The Detroit News, which expresses, in a more unvarnished form than the Free Press, the thinking and concerns of the Detroit automakers, was one of the few to acknowledge what actually took place. Columnist Daniel Howes wrote yesterday of “simmering mutinies stoked by fear” growing with “each passing hour.” He added: “This is historic and unprecedented, and not in a good way. It's the functional equivalent of a strike against all three companies in the three countries of North America.”

Howes’ comment is the exception which proves the rule. It demonstrates what accounts for the worried silence within the corporate press. They do not want other workers, millions of whom are still laboring in unsafe conditions in nonessential manufacturing and warehouse facilities, to profit by the example set by the Fiat Chrysler workers.

This is an object lesson for workers in the role of the bourgeois media. Far from being “authoritative news sources,” as is claimed, they function instead as propaganda mouthpieces of the major corporations and the government, which alternately censor or manufacture news stories in the interests of the ruling class. While they have responded to a collective yawn to the fact that millions of workers are being exposed to infection by being forced to remain at work, they are working swiftly to implement their own version of “social distancing” to limit the contagion of working-class opposition.

They are particularly worried that the revolt by autoworkers exposes the loss of control by the unions, which have spent the last four decades suppressing the opposition of workers to the destruction of millions of jobs and one union-backed concession after another.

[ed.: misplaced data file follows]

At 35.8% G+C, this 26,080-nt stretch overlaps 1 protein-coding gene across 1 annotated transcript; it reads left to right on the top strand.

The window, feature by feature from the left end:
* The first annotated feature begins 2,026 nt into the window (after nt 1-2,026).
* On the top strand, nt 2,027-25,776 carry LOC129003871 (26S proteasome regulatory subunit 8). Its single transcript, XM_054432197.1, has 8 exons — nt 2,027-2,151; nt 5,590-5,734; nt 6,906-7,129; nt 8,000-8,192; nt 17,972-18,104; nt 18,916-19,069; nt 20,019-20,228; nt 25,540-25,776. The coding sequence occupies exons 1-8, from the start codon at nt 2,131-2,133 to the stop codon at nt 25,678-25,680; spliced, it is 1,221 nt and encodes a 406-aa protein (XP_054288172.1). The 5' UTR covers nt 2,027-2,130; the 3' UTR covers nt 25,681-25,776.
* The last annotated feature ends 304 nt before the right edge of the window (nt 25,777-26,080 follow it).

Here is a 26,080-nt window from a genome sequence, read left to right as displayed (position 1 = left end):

The developments in the US are part of a wave of strikes making its way across the entire world. They follow wildcat actions by autoworkers in Italy and Spain to force shutdowns of plants, which the auto companies attempted to continue to operate during national lockdowns. But the media has remained silent on this too.

This is also repetition of the media blackout of the massive strikes last spring in Matamoros, Mexico by 70,000 auto parts workers, who marched to the border to appeal to American workers for support. For weeks, not a single English-language publication in the entire world, with the sole exception of the World Socialist Web Site, reported on the struggle.

Over the past week, the World Socialist Web Site was the only publication which not only reported the true conditions in the plants but gave autoworkers a voice. We also published statements by the Socialist Equality Party calling on workers to take matters into their own hands, and to fight for their own solution to the pandemic in opposition the policies pursued by the capitalist governments and major corporations. These statements were read and circulated by thousands of autoworkers.

As workers face new challenges, including the fight for full compensation for lost wages and opposition to an return to the infected plants, the World Socialist Web Site will continue to pierce the veil of silence by the corporate media to bring workers the truth and fight to mobilize and educate workers around a program of action to fight the COVID-19 pandemic. We urge autoworkers and all workers to donate to the WSWS and to join the fight to build the Socialist Equality Party as the revolutionary leadership of the working class.

Shut down all nonessential production to halt the spread of the coronavirus! Distribute our statement, How to fight the COVID-19 pandemic: A program of action for the working class and form rank-and-file committees at your workplace. For assistance and to distribute information about actions workers are taking at your plant, contact us immediately at autoworkers@wsws.org or on Facebook.